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Fat Guy

The naked truth about bare aluminum cookware

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I've only owned one aluminum pan--a hand-me-down from my grandmother--and I loved it. A straight-sided skillet with tall sides, it was the perfect size for almost everything, with a perfectly fitted lid. Conducted heat well and was lightweight even when full. Never any oxidation problems. Not so easy to clean, though. By the time it finally died, it was looking a little grungy.

But it was a guilty pleasure. All the hype about stainless steel, etc. made me wonder about my own judgement and standards. It never impressed dinner guests--to the contrary. When the rivets on the handle finally failed a year ago, I said a reluctant and appreciative goodbye. Since then, I've relied on my All-Clad, cast iron, and Le Creuset. Which I also love, but what I'd really love is to find another aluminum pot like the one Nana gave me.



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3. How best to clean it? This is one area where I've never done well with aluminum. I don't use much unfinished aluminum (I have a lot of anodized, which plays by different rules) but I have a big stockpot and several half-sheet pans. The stockpot, if you scrub it with a metal scrubber, turns the washing water gray. The sheet pans are easily scratched, not that it matters all that much. What's the deal here?

This is not entirely clear to me. The dishwasher is not the answer, because when I have put aluminum sheet pans in the dishwasher, they have discolored and eventually pitted.

Sitting in the back of my mind was something I heard about aluminium reacting with dishwashing chemicals with potentially explosive consequences.

Checking the Internet, I found this document which states that the machine dishwashing liquid in question "Reacts with aluminium, zinc, tin and alloys of these metals producing flammable hydrogen gas." Perhaps this is what the lost aluminium from the pits in your sheet pans turned into in your dishwasher Sam.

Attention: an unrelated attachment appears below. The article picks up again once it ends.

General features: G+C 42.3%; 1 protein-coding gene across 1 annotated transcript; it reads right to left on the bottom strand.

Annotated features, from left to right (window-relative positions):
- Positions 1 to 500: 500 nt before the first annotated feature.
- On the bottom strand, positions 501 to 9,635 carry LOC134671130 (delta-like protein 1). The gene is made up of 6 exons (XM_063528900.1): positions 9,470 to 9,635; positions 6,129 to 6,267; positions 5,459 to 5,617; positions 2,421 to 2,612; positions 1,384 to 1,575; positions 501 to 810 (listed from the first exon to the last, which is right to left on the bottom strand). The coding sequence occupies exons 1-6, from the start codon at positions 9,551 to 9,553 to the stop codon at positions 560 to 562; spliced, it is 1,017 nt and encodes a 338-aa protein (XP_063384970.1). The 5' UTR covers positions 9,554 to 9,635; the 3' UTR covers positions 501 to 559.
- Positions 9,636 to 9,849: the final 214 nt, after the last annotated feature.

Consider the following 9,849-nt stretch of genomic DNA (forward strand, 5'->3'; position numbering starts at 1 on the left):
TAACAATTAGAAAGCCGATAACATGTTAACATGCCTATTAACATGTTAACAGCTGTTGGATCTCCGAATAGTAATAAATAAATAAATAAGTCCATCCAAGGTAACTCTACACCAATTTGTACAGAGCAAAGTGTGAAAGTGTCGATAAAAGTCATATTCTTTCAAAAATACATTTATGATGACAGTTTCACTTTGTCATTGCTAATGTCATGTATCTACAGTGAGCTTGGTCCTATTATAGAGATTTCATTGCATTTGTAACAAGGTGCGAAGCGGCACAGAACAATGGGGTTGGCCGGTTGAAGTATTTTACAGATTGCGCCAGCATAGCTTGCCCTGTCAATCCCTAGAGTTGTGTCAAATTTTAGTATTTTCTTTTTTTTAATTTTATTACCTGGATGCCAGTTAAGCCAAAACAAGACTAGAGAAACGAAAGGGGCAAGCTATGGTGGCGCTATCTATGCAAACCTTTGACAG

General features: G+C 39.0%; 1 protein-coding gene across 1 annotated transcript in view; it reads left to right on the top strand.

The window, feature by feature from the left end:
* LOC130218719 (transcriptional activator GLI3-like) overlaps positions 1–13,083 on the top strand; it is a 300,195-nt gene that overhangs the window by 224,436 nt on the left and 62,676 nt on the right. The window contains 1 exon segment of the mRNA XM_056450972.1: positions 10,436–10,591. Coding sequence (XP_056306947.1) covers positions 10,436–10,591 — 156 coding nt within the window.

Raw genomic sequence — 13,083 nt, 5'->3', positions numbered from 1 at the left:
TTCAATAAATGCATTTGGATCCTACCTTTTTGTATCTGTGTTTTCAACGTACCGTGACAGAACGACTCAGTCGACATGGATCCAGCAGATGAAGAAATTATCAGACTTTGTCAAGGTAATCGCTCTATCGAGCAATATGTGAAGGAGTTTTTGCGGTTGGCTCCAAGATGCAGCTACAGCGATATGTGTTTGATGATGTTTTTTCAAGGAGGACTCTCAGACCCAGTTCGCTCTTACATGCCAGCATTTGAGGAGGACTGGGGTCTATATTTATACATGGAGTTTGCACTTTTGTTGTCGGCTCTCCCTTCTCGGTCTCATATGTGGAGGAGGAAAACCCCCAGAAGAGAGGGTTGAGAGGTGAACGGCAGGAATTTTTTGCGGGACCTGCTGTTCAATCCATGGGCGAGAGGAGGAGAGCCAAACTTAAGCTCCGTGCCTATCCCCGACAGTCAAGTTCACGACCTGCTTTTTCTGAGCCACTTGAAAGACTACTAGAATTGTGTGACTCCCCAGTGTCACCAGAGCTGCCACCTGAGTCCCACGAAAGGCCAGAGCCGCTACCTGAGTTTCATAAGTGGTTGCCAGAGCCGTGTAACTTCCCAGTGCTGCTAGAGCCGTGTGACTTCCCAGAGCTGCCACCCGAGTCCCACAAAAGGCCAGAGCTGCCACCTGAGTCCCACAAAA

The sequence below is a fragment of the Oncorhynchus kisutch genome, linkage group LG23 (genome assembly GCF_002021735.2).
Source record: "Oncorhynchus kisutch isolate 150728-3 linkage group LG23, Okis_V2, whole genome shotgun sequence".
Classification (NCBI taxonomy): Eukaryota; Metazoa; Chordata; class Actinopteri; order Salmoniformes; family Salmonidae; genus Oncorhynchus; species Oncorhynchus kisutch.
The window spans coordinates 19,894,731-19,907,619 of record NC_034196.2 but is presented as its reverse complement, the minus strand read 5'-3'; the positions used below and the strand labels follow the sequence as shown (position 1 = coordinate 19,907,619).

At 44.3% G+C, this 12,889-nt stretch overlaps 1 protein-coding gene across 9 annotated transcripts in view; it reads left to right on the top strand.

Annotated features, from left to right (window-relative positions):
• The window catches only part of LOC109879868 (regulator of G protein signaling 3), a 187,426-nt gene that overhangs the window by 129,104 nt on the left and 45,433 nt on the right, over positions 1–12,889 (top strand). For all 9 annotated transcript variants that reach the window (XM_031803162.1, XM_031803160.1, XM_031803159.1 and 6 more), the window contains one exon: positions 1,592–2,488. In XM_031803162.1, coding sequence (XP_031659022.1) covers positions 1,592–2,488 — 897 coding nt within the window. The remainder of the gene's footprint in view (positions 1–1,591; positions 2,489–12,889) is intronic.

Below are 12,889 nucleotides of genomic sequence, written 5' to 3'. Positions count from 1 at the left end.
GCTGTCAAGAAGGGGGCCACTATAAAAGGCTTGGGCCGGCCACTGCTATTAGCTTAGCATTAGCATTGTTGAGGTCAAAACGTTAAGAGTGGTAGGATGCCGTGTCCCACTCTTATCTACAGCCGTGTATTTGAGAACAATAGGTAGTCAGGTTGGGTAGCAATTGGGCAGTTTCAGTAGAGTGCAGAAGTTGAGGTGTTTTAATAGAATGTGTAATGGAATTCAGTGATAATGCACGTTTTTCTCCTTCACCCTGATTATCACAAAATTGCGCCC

Edited by nickrey (log)

Nick Reynolds, aka "nickrey"

"The Internet is full of false information." Plato
My eG Foodblog

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It doesn't seem like a good idea to me either, but neither does reducing berry sauce all afternoon in an aluminum pot. I'm trying to take an open-minded, scientific approach here, and leave behind some of my preconceptions.

I'm following with interest. My surprise isn't directed at your test so much as the fact that the manufacturer recommends a procedure that apparently no one follows. Apologies if that was taken in the wrong light.


Edited by David A. Goldfarb (log)

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Right.  Note that this looks nothing like the pans in the pictures from Beacon.

I wouldn't say it looks nothing like them. It's just that the discoloration is much more pronounced. Probably if I scrub harder, or with the next level up of scrubbing sponge, it will look more like this, where the discoloration is less overt but the pan still looks quite different from a new one:

[image snipped]

I think those pan surfaces look radically and fundamentally different. Have a look:

gallery_8505_416_242302.jpg